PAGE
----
Aus: Lyn Stone conducts a survey on teachers' use of 'Running Records' - see her findings

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Aus: Lyn Stone conducts a survey on teachers' use of 'Running Records' - see her findings

Postby Debbie_Hepplewhite » Thu Feb 06, 2020 11:09 am

Author, blogger and literacy specialist, Lyn Stone, writes a post featuring her findings of teachers' use and responses to the infamous reading assessment 'Running Records' associated with the 'Reading Recovery' multi-cueing word-guessing intervention programme:

Running Records: Results of a brief survey (spoiler: they’re unpopular if you haven’t drunk the balanced literacy Kool Aid) ... ef-survey/

Of course other teachers might have been trained fully in how to use and analyse 'Running Records' and similar assessments - and they may well be in favour of them.

There are a number of worries raised by the findings of the survey, including:

- that the teachers described in Lyn's post appear knowledgeable about the science of reading and yet feel forced to persist in using 'Running Records' or similar asssessments

- that these multi-cueing assessments are in danger of endorsing multi-cueing word-guessing practices in the minds of some teachers

- the idea that it is acceptable to ask children to read texts they cannot read without resorting to guessing, or apply guessing strategies that they have been taught, can be a cruel and unacceptable experience for some children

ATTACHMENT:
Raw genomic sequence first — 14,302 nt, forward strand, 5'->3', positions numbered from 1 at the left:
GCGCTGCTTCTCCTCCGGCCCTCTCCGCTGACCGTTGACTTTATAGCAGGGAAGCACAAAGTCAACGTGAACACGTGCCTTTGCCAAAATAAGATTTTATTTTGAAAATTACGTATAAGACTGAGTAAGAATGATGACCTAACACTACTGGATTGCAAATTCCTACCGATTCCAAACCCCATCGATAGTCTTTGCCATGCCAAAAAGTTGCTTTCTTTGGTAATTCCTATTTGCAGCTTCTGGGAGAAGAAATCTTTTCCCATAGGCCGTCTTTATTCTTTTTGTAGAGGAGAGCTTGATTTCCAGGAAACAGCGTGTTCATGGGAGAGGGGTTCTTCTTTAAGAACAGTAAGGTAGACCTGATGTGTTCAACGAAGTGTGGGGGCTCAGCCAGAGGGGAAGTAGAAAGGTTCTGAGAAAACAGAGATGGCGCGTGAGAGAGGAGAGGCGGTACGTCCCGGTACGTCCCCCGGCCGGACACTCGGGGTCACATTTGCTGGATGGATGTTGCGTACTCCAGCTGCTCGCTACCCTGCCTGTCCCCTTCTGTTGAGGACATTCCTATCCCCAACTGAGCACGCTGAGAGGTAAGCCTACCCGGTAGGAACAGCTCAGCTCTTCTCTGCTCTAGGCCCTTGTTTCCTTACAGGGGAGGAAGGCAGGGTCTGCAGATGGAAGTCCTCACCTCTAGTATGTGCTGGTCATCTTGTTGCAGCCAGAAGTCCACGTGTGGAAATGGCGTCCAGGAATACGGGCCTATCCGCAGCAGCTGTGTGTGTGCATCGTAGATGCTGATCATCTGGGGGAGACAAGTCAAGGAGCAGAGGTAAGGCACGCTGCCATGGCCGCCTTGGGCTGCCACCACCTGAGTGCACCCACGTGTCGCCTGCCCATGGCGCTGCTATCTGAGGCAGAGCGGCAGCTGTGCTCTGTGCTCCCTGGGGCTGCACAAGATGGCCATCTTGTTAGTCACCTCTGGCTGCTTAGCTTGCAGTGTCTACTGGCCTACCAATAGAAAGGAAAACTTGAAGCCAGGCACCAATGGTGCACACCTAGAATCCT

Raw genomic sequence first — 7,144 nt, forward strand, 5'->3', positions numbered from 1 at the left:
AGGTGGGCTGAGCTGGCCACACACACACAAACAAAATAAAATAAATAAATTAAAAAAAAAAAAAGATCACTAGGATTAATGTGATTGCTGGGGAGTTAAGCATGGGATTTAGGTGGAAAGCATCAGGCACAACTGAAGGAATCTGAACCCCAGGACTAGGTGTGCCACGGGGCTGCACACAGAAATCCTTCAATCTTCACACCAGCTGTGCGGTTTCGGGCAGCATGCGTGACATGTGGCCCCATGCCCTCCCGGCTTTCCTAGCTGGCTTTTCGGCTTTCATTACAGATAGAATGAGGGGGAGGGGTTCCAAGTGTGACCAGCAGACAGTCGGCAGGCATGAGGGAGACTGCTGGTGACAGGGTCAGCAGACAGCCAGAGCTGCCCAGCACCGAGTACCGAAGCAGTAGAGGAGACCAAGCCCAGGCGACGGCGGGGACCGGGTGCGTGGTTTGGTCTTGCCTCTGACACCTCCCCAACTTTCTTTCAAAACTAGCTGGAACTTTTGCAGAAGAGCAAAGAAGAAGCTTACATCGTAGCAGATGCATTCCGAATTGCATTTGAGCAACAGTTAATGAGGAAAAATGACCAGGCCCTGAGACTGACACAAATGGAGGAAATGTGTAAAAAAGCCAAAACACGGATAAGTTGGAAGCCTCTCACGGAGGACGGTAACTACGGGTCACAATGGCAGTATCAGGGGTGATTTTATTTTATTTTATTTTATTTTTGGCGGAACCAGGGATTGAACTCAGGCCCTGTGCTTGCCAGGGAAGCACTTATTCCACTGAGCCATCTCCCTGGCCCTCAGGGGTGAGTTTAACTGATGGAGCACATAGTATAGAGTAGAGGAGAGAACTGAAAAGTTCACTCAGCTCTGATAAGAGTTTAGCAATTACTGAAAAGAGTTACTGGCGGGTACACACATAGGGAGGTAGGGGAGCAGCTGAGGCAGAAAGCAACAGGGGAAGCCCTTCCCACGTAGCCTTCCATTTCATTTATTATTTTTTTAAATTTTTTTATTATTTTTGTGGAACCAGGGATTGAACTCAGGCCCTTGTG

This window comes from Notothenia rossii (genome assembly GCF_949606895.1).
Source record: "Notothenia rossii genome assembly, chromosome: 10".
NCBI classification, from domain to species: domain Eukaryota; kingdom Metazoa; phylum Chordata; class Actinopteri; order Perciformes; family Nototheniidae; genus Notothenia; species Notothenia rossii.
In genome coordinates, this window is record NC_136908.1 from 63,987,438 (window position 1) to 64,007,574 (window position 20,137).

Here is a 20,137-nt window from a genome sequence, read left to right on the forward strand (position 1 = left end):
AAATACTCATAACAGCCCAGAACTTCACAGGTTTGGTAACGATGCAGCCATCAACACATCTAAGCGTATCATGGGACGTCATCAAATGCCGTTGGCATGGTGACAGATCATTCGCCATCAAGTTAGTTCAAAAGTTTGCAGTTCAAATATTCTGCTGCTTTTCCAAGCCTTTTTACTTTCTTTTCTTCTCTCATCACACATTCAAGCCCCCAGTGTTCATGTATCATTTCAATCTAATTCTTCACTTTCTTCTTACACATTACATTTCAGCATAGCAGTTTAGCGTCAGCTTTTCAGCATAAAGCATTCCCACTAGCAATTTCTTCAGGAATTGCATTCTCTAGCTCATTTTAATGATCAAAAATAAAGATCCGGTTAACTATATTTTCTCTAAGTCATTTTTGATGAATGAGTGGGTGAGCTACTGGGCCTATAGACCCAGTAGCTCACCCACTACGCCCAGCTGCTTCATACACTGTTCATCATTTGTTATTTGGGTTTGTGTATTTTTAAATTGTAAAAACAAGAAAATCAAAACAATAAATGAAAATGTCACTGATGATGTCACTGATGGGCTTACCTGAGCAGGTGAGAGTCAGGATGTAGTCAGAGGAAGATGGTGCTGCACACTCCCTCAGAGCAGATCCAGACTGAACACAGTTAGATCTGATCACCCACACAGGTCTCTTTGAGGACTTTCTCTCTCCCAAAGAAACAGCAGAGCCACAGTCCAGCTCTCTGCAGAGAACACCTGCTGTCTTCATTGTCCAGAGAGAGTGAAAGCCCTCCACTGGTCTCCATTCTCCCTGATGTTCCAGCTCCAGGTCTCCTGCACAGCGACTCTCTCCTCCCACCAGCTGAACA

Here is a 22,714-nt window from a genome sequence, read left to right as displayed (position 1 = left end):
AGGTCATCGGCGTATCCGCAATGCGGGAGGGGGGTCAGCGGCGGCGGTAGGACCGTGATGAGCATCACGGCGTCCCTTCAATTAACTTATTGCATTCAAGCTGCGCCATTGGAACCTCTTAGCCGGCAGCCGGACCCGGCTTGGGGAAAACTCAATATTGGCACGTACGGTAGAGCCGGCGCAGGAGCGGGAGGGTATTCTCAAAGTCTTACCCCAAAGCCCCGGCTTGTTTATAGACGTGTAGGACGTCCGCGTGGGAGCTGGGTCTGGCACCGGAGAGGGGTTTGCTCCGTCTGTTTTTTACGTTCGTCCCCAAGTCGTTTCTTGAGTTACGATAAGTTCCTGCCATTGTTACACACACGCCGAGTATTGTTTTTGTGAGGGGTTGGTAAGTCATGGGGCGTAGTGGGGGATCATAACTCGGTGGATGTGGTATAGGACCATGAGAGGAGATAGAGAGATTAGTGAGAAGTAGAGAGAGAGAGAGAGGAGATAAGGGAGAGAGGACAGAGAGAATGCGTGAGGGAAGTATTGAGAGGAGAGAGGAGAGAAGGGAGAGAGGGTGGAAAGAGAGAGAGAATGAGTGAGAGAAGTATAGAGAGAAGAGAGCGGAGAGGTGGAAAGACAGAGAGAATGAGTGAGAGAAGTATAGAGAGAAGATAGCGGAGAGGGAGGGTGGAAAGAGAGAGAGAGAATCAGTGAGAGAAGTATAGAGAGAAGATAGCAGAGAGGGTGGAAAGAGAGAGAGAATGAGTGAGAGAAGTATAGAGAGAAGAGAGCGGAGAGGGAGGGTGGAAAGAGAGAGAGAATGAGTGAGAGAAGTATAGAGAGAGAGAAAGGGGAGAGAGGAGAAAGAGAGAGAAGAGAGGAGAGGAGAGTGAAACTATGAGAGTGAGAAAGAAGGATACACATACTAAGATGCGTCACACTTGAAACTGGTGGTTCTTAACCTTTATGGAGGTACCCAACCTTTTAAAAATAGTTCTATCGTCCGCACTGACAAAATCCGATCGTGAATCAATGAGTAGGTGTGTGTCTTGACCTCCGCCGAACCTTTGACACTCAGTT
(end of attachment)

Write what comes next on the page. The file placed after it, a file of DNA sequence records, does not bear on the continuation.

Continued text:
- that teachers feel coerced to do a form of assessment that is very time-consuming and are not of worth if no-one looks at the results or responds to the results

- that teachers persist in doing this without formally and vigorously challenging: 1) the need to do them; and 2) the very basis of the assessments as they are not in line with the science on reading

Although not everyone in life has pioneering inclinations to challenge current practices for reading instruction and assessment that teachers know are not in line with the reading science, I do find it worrying that teachers continue with practices that go against their professional knowledge and understanding - and judgement.

Nowadays, there is such a wealth of information accessible via the internet through academic sites, websites such as the IFERI site, and various blogs and organisations, that teachers have that wealth of information to back up any protests they make against wrongful practices.

Come on teachers, use your voice when you know better.

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